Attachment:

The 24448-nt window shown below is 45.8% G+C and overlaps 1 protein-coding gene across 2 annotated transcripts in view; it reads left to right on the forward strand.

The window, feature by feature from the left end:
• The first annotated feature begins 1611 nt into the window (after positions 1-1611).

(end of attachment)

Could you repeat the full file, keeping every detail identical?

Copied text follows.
The 24448-nt window shown below is 45.8% G+C and overlaps 1 protein-coding gene across 2 annotated transcripts in view; it reads left to right on the forward strand.

The window, feature by feature from the left end:
• The first annotated feature begins 1611 nt into the window (after positions 1-1611).